PEDIATRICS Vol. 108 No. 3 September 2001, pp. 671-676
Diagnosis and Treatment of Feeding Disorders in Children With Developmental Disabilities
Steven M. Schwarz, MD*, , Julissa Corredor, MD*, Julie Fisher-Medina, MS , Jennifer Cohen, MD*, and Simon Rabinowitz, MD, PhD*
From the * Department of Pediatrics and the Stanley S. Lamm Institute for Developmental Medicine and Child Neurology, Long Island College Hospital, State University of New York Downstate Medical Center, Brooklyn, New York.
Objectives. To determine the results of diagnostic evaluation and the effects of nutritional intervention on energy consumption, weight gain, growth, and clinical status of children with neurodevelopmental disabilities and suspected feeding disorders.
Methods. We studied 79 children with moderate to severe motor or cognitive dysfunction (male:female, 38:41; age, 5.8 ± 3.7 years) who were referred for diagnosis and treatment of feeding or nutritional problems. Initial assessments included a 3-day calorie intake record, videofluoroscopic swallowing study (VFSS), 24-hour intraesophageal pH monitoring, milk scintigraphy, and esophagogastroduodenoscopy.
Results. These studies demonstrated gastroesophageal reflux (GER) with or without aspiration in 44 of 79 patients (56%), oropharyngeal dysphagia in 21 (27%), and aversive feeding behaviors in 14 (18%). Diagnosis-specific approaches included medical GER therapy in 20 patients (25%), fundoplication plus gastrostomy tube (GT) in 18 (23%), oral supplements in 17 (22%), feeding therapy only in 14 (18%), and GT only in 10 (13%). After 24.6 ± 3.0 months, relative calorie intake, expressed as intake (kcal/d)/recommended daily allowance (RDA, kcal/d), improved significantly (initial:final = 0.78 ± 0.36:1.23 ± 0.27). The z scores increased significantly for both weight (initial:final = 2.80 ± 1.33: 0.81 ± 0.69) and height ( 3.14 ± 0.98: 2.00 ± 0.67). Improved subcutaneous tissue stores were demonstrated by increased thickness of both subscapular skinfolds (change = 71% ± 26%) and triceps skinfolds (38% ± 17%). After nutritional intervention, the acute care hospitalization rate, compared with the 2-year period before intervention, decreased from 0.4 ± 0.18 to 0.15 ± 0.06 admissions per patient-year and included only 3 admissions (0.02 per patient-year) related to feeding problems.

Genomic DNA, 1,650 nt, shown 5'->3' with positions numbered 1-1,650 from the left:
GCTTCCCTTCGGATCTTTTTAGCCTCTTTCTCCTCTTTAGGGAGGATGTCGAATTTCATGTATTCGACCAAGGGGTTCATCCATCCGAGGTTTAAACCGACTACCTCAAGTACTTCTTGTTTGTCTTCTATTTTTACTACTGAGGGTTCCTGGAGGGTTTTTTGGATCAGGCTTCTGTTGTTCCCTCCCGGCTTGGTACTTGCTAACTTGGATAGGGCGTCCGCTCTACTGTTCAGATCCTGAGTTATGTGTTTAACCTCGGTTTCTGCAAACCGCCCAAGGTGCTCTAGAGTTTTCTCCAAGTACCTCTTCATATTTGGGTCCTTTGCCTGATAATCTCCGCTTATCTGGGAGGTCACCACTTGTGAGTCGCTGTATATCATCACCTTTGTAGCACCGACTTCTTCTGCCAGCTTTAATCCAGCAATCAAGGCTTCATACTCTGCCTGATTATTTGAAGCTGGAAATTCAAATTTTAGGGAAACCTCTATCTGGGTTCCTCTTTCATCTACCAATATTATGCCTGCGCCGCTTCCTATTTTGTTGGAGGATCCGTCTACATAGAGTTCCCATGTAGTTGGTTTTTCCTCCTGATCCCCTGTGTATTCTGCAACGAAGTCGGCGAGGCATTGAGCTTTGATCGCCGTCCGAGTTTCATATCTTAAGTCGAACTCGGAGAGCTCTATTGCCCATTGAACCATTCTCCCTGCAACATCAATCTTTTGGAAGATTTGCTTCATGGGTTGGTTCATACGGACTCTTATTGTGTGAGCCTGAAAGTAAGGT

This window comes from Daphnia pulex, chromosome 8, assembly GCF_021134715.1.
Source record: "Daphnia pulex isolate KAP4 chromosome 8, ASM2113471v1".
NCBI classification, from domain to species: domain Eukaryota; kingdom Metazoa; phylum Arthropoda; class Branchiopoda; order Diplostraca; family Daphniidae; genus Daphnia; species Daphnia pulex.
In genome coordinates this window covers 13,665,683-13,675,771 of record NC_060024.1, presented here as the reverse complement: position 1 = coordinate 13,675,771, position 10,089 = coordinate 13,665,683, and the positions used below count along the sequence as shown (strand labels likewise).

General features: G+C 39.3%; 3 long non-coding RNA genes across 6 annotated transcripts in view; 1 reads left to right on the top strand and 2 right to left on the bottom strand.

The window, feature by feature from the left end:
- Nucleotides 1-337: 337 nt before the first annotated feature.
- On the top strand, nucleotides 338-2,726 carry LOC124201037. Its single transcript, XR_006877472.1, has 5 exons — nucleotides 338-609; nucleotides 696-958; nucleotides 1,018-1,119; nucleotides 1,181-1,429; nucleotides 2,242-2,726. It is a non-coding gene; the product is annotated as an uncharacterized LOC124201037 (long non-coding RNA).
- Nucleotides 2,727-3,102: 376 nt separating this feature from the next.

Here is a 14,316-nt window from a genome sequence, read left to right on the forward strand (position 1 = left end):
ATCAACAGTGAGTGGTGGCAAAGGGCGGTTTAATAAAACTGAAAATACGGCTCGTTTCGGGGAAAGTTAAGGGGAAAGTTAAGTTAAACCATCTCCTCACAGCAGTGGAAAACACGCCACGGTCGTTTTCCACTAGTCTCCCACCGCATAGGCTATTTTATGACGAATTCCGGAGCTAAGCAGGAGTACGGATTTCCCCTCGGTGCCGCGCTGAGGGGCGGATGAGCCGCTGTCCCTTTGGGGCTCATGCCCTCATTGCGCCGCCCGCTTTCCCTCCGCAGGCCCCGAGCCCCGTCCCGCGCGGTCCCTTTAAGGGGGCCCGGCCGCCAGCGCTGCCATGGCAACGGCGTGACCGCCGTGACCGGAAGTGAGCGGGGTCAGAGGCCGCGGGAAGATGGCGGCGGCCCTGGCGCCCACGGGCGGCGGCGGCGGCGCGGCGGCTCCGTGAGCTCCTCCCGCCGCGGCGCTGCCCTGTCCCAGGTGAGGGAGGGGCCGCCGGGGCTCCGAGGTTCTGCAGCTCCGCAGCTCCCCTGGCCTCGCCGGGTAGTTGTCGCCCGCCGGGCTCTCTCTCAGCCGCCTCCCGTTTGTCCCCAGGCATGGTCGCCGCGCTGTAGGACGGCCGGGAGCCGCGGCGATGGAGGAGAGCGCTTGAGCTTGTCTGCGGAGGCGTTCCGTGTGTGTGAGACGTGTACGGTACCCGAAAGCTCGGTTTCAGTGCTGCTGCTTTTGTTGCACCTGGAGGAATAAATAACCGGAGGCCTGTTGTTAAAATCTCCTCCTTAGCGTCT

Conclusions. In children with developmental disabilities, diagnosis-specific treatment of feeding disorders results in significantly improved energy consumption and nutritional status. These data also indicate that decreased morbidity (reflected by a lower acute care hospitalization rate) may be related, at least in part, to successful management of feeding problems. Our results emphasize the importance of a structured approach to these problems, and we propose a diagnostic and treatment algorithm for children with developmental disabilities and suspected feeding disorders.children, developmental disabilities, fundoplication, gastroesophageal reflux, gastrostomy, hospitalization, nutrition.
Children with developmental disabilities are at increased risk for developing feeding-related difficulties, including gastroesophageal reflux (GER), oral motor dysfunction, pharyngoesophageal dyskinesia, and aversive feeding behavior.1-3 Protein energy intake and nutritional status often are compromised as a consequence of feeding impairment, particularly among the most severely disabled patients. If not adequately treated, feeding disorders may result in additional complications including esophagitis, reactive airway disease, aspiration pneumonia, and bedsores. Previous reports indicate that enteral feeding regimens for nutrition support in developmentally disabled children improve overall nutritional status.To date, however, few investigations have evaluated the effects of diagnosis-specific nutritional therapies on clinical outcomes with respect to the frequency of feeding disorder-related complications and rates of acute care hospitalization. Accordingly, the objectives of the present study were to assess feeding problems in a large group of children with developmental disabilities and to determine the effects of nutritional management on growth, weight gain, and feeding-associated morbidity.
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